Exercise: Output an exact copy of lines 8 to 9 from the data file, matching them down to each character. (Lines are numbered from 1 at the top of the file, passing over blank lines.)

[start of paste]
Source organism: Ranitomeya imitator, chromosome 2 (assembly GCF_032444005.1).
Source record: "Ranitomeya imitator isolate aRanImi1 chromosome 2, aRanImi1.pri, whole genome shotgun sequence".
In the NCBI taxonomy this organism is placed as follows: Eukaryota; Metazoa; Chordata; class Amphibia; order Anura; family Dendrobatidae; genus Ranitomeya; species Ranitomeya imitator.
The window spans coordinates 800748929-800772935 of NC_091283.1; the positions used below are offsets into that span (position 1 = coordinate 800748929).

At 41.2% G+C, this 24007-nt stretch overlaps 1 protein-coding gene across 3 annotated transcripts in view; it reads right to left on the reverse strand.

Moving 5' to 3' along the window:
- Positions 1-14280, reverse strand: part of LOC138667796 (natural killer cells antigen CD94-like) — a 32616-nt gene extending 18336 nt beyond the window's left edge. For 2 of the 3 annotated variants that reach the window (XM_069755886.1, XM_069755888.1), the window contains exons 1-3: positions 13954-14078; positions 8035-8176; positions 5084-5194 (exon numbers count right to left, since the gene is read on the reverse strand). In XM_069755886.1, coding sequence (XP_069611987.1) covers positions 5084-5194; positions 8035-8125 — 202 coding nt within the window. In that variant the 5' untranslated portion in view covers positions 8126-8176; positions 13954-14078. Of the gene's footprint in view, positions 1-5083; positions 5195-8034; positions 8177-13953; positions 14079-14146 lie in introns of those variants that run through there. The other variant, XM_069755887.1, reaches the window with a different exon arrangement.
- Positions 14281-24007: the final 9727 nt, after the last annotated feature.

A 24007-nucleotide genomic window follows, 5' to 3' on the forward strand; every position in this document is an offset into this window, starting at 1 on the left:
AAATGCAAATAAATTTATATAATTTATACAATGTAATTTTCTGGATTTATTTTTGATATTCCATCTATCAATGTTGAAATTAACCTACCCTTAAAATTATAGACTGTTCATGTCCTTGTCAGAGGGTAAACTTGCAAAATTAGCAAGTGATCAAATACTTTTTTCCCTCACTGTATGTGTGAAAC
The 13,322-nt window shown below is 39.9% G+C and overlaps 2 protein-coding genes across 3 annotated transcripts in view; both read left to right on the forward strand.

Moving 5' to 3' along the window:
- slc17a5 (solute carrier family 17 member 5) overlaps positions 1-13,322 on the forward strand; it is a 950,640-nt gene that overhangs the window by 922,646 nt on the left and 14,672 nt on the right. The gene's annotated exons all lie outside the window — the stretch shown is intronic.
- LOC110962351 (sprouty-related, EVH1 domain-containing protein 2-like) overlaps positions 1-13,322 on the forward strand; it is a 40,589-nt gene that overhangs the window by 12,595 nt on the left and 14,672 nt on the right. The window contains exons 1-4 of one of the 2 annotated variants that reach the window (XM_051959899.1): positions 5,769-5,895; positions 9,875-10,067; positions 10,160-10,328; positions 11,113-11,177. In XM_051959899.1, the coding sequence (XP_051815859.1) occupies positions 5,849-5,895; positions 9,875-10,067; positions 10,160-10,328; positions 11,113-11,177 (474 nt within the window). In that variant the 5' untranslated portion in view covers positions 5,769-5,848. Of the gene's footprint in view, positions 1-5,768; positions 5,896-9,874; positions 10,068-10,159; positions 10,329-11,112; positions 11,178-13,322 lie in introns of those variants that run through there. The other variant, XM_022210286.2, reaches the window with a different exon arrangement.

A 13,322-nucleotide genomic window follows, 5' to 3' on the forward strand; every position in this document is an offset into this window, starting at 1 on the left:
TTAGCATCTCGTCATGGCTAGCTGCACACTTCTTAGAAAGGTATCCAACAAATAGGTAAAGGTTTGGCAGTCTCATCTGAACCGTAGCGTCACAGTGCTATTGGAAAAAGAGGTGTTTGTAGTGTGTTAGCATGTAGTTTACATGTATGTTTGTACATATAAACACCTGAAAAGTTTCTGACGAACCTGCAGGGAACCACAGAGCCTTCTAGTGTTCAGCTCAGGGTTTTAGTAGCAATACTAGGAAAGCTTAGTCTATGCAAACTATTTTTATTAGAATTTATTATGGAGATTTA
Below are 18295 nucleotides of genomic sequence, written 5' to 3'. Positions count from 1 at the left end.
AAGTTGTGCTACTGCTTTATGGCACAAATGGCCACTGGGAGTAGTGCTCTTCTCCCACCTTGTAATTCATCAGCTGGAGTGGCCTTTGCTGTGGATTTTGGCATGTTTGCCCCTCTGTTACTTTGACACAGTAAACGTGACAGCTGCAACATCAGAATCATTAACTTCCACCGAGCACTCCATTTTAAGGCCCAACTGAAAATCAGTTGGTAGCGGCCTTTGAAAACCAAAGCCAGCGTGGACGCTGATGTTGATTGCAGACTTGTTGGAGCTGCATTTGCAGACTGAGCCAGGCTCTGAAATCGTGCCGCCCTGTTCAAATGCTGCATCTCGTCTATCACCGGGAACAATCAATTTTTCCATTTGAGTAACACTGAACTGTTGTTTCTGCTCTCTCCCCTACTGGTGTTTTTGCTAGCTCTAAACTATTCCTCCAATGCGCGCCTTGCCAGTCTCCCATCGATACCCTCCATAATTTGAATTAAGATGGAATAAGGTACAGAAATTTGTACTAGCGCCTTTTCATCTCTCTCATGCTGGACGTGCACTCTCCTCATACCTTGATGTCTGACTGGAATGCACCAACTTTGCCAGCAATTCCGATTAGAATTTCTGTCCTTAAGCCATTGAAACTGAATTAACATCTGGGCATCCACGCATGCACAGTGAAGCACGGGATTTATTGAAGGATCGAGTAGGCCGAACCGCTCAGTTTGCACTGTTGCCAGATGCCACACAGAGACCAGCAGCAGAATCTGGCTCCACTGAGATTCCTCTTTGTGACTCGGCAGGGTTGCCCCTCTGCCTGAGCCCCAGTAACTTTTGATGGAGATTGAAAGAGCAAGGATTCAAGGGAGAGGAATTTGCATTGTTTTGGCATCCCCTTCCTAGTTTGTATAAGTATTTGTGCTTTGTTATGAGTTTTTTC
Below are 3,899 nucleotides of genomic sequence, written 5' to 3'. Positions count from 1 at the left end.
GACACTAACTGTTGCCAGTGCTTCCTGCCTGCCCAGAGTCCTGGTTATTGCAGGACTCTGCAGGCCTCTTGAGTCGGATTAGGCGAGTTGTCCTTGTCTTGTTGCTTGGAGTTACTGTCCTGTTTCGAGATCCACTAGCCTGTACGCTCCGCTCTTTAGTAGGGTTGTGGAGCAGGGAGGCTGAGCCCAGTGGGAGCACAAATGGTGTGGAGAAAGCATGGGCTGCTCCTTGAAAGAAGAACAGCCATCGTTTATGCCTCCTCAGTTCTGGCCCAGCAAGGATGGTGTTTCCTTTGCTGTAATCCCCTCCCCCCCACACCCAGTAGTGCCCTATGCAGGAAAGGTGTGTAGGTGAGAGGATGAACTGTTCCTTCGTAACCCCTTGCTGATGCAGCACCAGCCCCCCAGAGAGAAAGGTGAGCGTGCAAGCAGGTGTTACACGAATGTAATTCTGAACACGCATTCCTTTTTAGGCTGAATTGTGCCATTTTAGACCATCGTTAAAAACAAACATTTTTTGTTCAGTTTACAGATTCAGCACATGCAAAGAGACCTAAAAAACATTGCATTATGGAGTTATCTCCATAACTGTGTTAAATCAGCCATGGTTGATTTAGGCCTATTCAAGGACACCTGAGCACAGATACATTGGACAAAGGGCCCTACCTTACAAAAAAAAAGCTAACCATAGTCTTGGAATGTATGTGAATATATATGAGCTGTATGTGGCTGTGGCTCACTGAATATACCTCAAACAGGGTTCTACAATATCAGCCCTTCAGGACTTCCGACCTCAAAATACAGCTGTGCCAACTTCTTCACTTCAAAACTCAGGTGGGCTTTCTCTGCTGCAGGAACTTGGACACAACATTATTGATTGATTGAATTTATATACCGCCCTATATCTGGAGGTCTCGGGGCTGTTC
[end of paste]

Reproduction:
- Positions 14281-24007: the final 9727 nt, after the last annotated feature.

A 24007-nucleotide genomic window follows, 5' to 3' on the forward strand; every position in this document is an offset into this window, starting at 1 on the left: